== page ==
• ntowill2010/05/07 07:05:28
    It looks like they have a 1yr warranty and you have to return it to an authorised service centre for repair. Not sure where the service centres are though (nothing on their website)
  • wfdTamar2010/05/07 08:14:46
    but honestly, you buy a TV for entertainment, so why would you get one with such rubbish resolution.
  • ninkasi2010/05/07 08:15:18
    Ok.... The not at home warranty from a web store might be enough to make me think twice about getting it.... The resolution is not rubbish, just not as good as full HD, but for most people viewing a sub 50 inch screen from a normal distance, 720p is decent enough. At a stretch you could say why buy a $50k Commodore when you could get a much better Porsche.... But.... The warranty is like insurance - it's included in some of the other sets so if you're not willing to gamble then you probably need to include the cost of that in the set price and then the difference is not so great....
  • ninkasi2010/05/07 09:29:41
    OK - thought about it some more, and I think I'll go back to Plan A and fork out the extra cash for a Panasonic. In the possible but hopefully unlikely case of the TV having an issue, I have no desire to lug a heavy, and fragile, panel to a repair centre even if it's next door to me. I could probab;ly arrange/pay for an extended warranty that might provide at home service, but the extra cost is going to eat into that initial saving. If I'm that desparate to save money, I can always go to a place like "Panasales" and get a factory refurbished unit that has the standard warranty - with them anything that's bigger than 103cm (and 42 inch set is 106cm) you call and they come around and repair at home or pick up/repair/return. Panasales also sells new Samsung plasmas which are also pretty good and have a similar, or better, warranty. Would note, however, that refurbished Samsung panels have a limited warranty, so you'd have to be certain it is actually new. Frankly, though, I'll probably just find the best bricks & mortar price around locally and then have DJ's match it.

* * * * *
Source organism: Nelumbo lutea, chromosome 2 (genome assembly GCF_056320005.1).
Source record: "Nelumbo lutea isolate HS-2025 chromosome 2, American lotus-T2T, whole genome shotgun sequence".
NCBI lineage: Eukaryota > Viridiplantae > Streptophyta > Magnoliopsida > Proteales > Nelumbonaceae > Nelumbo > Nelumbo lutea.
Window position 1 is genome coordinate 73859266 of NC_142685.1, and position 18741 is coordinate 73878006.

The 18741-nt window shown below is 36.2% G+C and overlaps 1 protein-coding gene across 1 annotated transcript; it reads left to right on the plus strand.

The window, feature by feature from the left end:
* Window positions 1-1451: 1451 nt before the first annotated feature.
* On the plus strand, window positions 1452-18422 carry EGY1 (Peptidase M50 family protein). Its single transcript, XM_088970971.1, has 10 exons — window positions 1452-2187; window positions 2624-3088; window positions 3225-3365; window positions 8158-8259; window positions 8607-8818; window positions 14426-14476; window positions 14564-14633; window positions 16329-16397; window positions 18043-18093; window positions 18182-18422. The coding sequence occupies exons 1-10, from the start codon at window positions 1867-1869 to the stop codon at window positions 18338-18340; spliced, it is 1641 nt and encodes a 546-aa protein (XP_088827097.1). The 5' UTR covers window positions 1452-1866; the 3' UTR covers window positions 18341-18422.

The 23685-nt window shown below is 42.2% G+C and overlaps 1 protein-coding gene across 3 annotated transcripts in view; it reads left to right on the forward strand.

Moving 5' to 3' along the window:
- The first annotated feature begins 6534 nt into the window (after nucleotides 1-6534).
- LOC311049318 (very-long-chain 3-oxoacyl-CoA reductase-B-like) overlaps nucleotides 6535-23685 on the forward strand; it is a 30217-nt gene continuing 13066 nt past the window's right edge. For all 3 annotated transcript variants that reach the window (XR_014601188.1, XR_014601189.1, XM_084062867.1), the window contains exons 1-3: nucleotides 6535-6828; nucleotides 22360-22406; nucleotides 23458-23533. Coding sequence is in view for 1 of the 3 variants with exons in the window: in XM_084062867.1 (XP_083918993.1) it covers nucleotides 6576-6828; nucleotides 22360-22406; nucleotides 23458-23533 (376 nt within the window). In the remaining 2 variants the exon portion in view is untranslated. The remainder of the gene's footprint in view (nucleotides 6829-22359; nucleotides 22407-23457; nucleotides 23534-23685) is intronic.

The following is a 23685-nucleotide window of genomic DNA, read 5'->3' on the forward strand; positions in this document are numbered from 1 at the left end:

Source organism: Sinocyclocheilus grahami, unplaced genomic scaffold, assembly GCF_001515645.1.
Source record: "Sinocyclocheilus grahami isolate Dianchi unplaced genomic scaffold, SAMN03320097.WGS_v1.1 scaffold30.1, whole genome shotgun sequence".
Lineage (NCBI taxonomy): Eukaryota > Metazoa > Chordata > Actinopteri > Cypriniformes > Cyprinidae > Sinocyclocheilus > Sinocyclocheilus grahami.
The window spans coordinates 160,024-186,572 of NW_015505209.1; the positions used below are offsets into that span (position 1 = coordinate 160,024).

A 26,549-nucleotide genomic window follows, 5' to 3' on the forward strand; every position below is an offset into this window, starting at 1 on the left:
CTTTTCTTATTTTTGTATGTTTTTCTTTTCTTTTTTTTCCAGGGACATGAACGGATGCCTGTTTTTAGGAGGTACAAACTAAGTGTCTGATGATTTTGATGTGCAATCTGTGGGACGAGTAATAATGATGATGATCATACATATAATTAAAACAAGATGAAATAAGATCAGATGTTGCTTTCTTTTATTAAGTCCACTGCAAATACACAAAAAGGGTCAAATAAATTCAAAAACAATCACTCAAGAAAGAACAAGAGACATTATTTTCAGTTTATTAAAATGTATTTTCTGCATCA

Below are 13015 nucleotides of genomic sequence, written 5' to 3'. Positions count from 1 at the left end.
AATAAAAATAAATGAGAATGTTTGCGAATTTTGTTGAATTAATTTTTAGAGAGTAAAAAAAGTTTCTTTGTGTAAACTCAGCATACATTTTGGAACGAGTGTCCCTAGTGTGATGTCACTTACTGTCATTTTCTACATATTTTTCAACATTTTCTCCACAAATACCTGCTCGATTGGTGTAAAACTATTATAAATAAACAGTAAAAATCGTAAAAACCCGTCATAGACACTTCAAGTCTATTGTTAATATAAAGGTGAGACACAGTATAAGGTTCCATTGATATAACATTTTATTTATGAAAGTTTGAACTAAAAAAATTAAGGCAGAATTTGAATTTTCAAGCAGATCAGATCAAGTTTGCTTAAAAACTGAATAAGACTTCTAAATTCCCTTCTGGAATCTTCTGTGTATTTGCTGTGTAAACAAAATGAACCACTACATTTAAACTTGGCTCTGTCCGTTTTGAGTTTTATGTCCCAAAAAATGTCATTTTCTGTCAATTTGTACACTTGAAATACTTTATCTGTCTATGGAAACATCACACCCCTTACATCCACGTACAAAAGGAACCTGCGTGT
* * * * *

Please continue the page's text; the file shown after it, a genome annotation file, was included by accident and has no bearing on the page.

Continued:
• ravenclan2010/05/07 15:10:37
    Thanks for posting ninkasi, looks like a great deal still.
    wfdtamar I'm sure my kids wont mind the rubbish resolution, especially seeing as it will )hopefully) be replacing the old CRT they still have at the moment lol!!! Anything's gotta be better than that :D
  • Wally2010/05/07 20:05:23
    affordable domestic 3D can't be far away!!
  • wfdTamar2010/05/08 09:20:52
    I wouldn't buy anything less than the FullHD (1920 x 1080). I might allow a friend to buy a 1368 x 768 (that's not the correct figure, but the normal 'less than FullHD' are something like that). This TV is 1024 x 768- that means a rubbish picture.

    Warranty - found a kid selling grey imported huge Samsung TV's from Singapore on ebay, supposedly with full warranty. What he didn't say was you have to pay to return it to him in Sydney for repair (and that could mean a return to Singapore!).
  • wfdTamar2010/05/08 09:24:12
    If you want a TV for kids keep your eye out for a Sony KVHR31M36 (or KVHR31M32). They go for a few hundred and are still better than any TV I've ever seen. It's a FullHD CRT (weighs 88kg). 36" & 32" respectively. No HDMI though.
  • ninkasi2010/05/08 17:09:43
    The Sony KVHR36M31 was a nice set when it came out, but I personally would not recommend a five to ten year old TV whose capacitors etc may go to silicon heaven at any moment, probably causes the street lights to dim when you turn it on, and (if you got one of the first Japanese versions) only supports 720p (so is HD not Full HD) if you manage to work out how to enable it through the service menu (in case you were interested, from standby press the following buttons "?"; "5" ; "+"; "power"). Let alone the cost of reinforcing the floor where it's going to live.... ;-)

    1024x768 (XGA) is standard resolution on entry level plasmas - agree that for a main TV I would not consider it, but for something that's normally going to be subjected to 4:3 content for the kids eg Dora the Explorer, Ben Ten, etc.... it really doesn't matter, and at this price it can probably be tossed in a few years time. I would also note that it's always possible that those specs are wrong - it's a new set and those specs came from the DSE web site...